In the very early days, RPG adventures like ‘Gauntlet’, and ‘The Legend of Zelda’ pushed similar boundaries. These games introduced players to the illusion of expansive open worlds, and gave individuals a sense of fantasy adventure with stunning colours and action. Despite how basic and crude these experiences actually were, it was these early trailblazing days that would go on to be the giant’s shoulders on which later 3D animators would stand on.

The Third Dimension: 32-Bit and Beyond

The 32-bit era of animation and game development would arrive to present an upgrade in software to would-be developers, completely transforming the visual and interactive depths of video games forever. Character rigging and interactive 3D world building would offer players a sense of depth, scale, and immersion previously unobtainable.

With the newfound capability to render polygons, developers would no longer be restricted to the side-scrolling adventures of the past, or the early 3D static motions of ‘Battlezone’. Animators could now craft expansive, multi-faceted landscapes with verticality and volumetric nuances, allowing players to traverse and explore intricate game worlds.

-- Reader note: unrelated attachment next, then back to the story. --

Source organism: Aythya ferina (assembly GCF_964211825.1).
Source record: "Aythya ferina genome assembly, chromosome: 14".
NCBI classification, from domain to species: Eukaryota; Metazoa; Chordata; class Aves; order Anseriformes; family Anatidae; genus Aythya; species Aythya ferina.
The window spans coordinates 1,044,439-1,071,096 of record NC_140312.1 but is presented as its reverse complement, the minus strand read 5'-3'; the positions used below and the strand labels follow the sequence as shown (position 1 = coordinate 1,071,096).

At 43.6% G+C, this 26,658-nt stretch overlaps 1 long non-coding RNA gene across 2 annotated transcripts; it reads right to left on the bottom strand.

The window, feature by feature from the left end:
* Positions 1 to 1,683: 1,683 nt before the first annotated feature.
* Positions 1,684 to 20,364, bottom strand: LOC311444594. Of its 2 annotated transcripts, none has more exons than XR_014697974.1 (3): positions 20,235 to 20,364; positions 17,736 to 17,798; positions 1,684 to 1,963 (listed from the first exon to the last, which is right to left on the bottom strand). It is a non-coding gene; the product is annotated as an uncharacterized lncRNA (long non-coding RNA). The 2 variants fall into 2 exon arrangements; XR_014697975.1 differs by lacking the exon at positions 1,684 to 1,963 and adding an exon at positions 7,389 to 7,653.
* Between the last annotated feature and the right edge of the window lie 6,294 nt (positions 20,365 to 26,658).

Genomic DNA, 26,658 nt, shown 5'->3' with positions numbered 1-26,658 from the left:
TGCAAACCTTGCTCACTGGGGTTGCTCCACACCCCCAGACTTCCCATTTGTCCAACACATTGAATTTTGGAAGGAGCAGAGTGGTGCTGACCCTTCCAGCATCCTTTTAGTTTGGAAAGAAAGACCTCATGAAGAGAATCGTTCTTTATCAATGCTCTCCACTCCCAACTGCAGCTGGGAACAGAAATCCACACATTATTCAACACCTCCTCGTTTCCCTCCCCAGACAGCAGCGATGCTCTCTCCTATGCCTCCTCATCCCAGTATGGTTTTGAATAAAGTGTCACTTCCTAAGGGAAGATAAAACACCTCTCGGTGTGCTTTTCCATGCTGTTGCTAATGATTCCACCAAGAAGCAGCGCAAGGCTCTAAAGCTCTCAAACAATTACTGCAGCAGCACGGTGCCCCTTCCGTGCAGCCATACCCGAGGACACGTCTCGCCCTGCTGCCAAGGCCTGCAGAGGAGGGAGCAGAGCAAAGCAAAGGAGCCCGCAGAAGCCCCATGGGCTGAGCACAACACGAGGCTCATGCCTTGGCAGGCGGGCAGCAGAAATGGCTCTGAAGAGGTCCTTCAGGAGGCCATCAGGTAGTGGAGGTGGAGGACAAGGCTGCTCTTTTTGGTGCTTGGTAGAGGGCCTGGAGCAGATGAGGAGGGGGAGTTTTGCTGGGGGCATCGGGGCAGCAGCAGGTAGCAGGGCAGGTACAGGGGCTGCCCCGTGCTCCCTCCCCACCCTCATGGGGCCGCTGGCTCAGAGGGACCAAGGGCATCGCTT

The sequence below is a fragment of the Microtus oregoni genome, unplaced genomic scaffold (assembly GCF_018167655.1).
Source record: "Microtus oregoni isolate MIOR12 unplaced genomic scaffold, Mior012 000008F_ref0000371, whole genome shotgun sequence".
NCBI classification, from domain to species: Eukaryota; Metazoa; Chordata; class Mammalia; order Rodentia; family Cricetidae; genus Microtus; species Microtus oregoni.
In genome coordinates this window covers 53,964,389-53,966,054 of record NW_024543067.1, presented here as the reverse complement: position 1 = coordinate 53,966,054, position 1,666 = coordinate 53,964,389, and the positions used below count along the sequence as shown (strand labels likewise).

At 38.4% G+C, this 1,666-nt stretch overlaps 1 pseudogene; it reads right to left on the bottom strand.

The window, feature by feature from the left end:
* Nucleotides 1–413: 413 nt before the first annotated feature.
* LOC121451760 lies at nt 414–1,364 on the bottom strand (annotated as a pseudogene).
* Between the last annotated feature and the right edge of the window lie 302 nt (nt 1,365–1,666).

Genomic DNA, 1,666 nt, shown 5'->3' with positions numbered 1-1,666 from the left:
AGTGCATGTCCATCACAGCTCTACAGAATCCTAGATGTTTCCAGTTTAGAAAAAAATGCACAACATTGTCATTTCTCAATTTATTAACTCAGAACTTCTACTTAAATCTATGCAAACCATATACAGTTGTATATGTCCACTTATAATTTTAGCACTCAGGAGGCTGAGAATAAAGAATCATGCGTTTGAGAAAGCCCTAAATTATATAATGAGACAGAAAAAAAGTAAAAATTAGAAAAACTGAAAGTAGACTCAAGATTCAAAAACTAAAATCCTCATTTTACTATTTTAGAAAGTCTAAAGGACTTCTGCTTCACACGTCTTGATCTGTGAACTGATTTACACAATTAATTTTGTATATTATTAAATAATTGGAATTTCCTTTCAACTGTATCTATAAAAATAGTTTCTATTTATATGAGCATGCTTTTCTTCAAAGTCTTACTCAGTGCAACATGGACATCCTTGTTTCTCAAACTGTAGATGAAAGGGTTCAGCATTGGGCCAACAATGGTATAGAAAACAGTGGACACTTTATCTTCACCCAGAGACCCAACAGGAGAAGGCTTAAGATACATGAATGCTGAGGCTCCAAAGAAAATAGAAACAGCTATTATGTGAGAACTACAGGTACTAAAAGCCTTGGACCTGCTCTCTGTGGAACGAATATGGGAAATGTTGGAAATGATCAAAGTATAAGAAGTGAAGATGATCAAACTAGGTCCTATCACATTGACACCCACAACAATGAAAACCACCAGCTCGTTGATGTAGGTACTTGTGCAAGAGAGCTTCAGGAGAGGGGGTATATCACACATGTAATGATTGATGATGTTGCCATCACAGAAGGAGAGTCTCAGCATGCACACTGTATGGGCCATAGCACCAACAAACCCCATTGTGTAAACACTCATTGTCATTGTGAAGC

Continuing with our focus on the development of Mario, ‘Super Mario 64’ is renowned for its revolutionary gameplay, and is still a shining example of the leaps and bounds made between the advance from 8 and 16-Bit, to 32-Bit. This game saw Miyamoto use 3D animation rigging for the first time in his projects – “We created a ‘skeleton’ for Mario that was the basis of his movement.” – and it brought the gaming world into a new era.

It wasn’t just about presenting a smooth-moving Mario in a 3D environment, however, it was also about redefining how players interacted with the game world. The iconic castle grounds, with its soaring towers, hidden underwater caverns, and distant floating islands, invited players to jump, dive, and fly through it, experiencing Mario’s universe like never before.